- Why is the field of your work important?: This is normally the opening sentence or paragraph showing what interesting applications have the phenomena your work is framed in. It should be simple, direct, and create curiosity in the reader.
- Which is the state of the art?: This introduces the previous work that has been developed in the field, and ends by identifying the problematic.
- Which are the tools available to solve this problem?: This is dedicated to present the available tools to tackle the problem, specifying which was selected and justifying why.
- Which is the objective?: Clearly state the objective of the work. This usually involves explaining that the selected method will be applied expecting to obtain some result.
- How is the publication structured?: Describe what information is presented in each section. It is not necessary to mention the number of the sessions. Something similar to the following example should work: “First are discussed the methods and techniques employed. Then the results are presented. Finally, the work ends with a set of conclusions and further opportunities.”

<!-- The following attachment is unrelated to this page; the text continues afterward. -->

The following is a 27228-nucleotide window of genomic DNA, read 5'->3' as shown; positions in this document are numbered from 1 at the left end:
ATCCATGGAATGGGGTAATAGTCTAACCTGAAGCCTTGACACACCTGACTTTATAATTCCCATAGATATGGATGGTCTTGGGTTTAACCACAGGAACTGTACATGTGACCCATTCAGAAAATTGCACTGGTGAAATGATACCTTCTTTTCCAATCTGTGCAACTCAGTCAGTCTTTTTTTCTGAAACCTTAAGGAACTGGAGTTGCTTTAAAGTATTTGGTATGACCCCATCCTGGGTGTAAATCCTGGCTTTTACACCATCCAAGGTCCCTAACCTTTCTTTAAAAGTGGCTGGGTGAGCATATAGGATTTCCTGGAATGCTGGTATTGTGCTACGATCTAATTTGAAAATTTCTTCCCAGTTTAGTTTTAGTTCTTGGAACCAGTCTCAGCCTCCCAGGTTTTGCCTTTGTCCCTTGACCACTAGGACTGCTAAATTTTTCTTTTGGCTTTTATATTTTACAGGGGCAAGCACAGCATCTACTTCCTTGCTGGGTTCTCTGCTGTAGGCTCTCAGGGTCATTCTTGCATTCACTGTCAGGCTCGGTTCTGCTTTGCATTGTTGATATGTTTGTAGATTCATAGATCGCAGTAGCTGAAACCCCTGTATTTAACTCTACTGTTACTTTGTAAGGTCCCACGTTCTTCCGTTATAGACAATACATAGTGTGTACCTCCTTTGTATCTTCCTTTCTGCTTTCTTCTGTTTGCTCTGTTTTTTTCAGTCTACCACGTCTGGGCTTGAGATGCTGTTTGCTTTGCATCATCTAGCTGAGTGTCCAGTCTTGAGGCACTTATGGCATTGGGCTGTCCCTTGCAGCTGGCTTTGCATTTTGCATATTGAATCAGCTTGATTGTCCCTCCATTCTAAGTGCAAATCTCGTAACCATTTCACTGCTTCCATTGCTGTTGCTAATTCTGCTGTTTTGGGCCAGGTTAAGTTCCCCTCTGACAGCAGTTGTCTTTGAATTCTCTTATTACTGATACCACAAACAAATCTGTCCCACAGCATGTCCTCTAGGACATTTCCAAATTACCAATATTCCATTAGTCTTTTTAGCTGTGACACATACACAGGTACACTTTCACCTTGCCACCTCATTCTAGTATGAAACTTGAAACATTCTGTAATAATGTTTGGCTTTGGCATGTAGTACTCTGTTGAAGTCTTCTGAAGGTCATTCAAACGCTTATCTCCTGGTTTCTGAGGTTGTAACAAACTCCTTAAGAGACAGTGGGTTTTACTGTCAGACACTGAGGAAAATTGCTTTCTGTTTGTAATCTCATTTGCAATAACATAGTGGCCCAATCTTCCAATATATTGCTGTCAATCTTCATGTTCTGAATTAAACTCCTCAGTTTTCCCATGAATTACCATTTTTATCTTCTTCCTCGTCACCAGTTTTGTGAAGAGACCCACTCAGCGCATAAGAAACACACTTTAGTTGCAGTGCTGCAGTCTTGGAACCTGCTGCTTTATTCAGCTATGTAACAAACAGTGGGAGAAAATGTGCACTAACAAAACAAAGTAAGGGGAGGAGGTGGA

This section presents the methods selected to solve the problem.
The results sections should show how I structured my work and answered the questions presented in the Introduction.
- This is what we did, and
- This is what we learnt.
All sentence which is not contributing to that core message should be removed.
This section is not only to report your results. Its value increases considerably when you are capable to put in the context of the field why are those results important, and how they affect a wider understanding of the topic. Generating new hypothesis and proposing further investigations to carry out is also important.
Finally the Conclusions are a mean to show what does this all means to the story presented in the introduction. However, there are some researchers who prefer to simply summarize the results obtained. I personally prefer the first approach.
Importance of the sections of the paper
- When people first see your paper, it is the Title what they look at. A good title will attract the attention of the reader, a weak one will kill the interest on keeping reading your paper.
- The abstract is probably the second most important section to attract the attention of the reader, as it is what we all read after the title.
- Then, figures are also critical, as is more likely the third element people normally look at. Having a set of figures which to some extent tell the story by themselves is key to a good paper.